2. Do you tend to project-hop or to stick to a project, and what explains this?
I think I hop from aspect to aspect within relatively loosely delimited projects until a sort of saturation is reached. This tendency possibly draws from the habit of getting-a-little-lost as way of dealing with the influence of preconceived notions and prejudices at the beginning and during learning and research. It also has to to do with the institutional arrangements around the projects, but I judge this to be quite complicated for the sake of elaboration here.
3. Do you tend to be more interested in internal dynamics, or external determinations? In the terms laid out by Keller, do you tend to focus so intently on the object of your concern that context falls away (i.e. are you obsessive compulsive, rather than paranoid)? ...
I try to stay with the trouble/question.
4. What do you do with unusual or counter examples? Are you drawn to “the deviant,” or rather repulsed by it?
It depends; in what situation or case?
5. Do you tend to over-impose logics on the world, or to resist the construction of coherent narratives?
I tend to over-impose.
6. Do you tend to over-generalize, or to hold back from overarching argument?
If I may read this question strictly, I don't see a tension, opposition, trade-off between generalization and overarching argument. Overarching arguments do not have be, or rely on, generalizations. Now if I say, okay, I know what you mean, then I think I have seen myself doing both with no tally or idea of amount. I can say however, that along with nourishing my STS literacy have come more checks on the way of my will to generalize and assessing general claims and proposal of others.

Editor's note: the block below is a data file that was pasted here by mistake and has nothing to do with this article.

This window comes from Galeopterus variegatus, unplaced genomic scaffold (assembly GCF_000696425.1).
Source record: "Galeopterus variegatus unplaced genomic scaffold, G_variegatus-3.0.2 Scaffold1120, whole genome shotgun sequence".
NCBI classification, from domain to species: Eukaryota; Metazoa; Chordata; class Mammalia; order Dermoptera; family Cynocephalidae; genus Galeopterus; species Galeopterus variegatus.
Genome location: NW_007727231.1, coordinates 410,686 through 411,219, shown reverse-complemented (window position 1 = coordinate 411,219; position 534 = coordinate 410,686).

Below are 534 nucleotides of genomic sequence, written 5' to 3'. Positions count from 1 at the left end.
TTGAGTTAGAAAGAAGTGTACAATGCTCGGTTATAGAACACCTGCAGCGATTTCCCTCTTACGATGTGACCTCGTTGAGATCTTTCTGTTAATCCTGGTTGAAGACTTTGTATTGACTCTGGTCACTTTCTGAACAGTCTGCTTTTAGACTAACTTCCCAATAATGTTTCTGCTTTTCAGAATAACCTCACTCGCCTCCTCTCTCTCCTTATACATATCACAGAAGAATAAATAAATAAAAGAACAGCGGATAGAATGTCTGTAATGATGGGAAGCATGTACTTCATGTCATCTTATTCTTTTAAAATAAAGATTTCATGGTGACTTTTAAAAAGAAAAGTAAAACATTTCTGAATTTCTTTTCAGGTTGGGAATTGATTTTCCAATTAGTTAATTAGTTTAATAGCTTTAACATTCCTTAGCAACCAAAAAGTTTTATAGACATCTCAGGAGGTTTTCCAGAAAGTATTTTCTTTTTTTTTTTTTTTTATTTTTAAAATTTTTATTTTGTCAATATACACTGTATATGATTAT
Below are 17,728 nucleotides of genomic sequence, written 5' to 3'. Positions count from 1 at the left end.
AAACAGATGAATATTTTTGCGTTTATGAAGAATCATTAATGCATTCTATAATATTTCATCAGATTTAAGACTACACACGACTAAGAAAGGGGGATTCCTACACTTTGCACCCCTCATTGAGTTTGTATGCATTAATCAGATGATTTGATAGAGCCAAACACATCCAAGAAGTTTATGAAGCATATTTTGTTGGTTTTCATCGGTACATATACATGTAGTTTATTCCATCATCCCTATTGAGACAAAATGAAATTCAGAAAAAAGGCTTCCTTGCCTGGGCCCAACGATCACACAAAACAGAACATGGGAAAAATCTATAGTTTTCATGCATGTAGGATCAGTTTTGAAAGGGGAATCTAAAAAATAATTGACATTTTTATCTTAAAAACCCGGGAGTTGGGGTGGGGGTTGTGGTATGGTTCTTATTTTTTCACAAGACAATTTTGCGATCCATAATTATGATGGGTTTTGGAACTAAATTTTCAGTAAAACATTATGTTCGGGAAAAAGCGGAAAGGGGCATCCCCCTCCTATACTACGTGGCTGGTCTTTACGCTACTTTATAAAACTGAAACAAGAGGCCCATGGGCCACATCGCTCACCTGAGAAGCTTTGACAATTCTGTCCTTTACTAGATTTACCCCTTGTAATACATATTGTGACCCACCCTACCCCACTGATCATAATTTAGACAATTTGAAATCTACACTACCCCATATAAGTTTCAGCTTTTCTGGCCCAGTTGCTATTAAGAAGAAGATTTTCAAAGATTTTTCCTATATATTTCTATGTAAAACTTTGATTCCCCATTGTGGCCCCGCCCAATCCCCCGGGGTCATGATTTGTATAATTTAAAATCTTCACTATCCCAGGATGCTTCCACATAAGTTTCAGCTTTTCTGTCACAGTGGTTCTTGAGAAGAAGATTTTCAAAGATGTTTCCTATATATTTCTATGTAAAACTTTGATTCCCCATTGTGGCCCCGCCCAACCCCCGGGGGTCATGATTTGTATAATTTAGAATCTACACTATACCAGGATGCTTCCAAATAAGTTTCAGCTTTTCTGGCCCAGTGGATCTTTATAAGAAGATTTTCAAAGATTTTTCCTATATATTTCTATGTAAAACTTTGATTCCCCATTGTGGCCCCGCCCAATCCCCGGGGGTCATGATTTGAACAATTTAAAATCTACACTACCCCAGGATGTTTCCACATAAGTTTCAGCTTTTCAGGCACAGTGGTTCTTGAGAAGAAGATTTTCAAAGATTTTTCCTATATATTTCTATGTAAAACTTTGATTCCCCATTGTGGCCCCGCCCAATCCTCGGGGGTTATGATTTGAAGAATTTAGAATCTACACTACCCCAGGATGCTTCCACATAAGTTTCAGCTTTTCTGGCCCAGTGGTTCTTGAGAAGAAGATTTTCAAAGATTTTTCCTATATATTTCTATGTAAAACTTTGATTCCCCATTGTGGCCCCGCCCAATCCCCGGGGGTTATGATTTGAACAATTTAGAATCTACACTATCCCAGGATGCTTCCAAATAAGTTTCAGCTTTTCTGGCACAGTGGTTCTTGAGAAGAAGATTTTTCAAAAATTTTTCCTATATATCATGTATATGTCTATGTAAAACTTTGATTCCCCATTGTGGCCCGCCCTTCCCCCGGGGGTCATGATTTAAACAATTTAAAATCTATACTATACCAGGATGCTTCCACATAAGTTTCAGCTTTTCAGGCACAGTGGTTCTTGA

7. Do you like to read interpretations different than your own, or do you tend to feel scooped or intimidated by them?
Sometime it feels more risky that other times.
8. Do you tend to change an argument as you flesh it out, or do you tend to make the argument work, no matter what?
I don't think the latter can be a legitimate option!
9. Do you tend to think in terms of “this is kind of like” (metaphorically)? Do you hold to examples that “say it all,” leveraging metonymic thinking?
Changeable. It might depends on availability of narratives or the sort of argument at hand.
10. Do you like gaming understanding in this way? Does it frustrate you that your answers often don’t fit easily on either side of the binaries set up by the questions?
That depends on my feeling and judgement about the person asking the question; whether that person is serious or gaming, and whether that person is open to response that games the presuppositions in the question.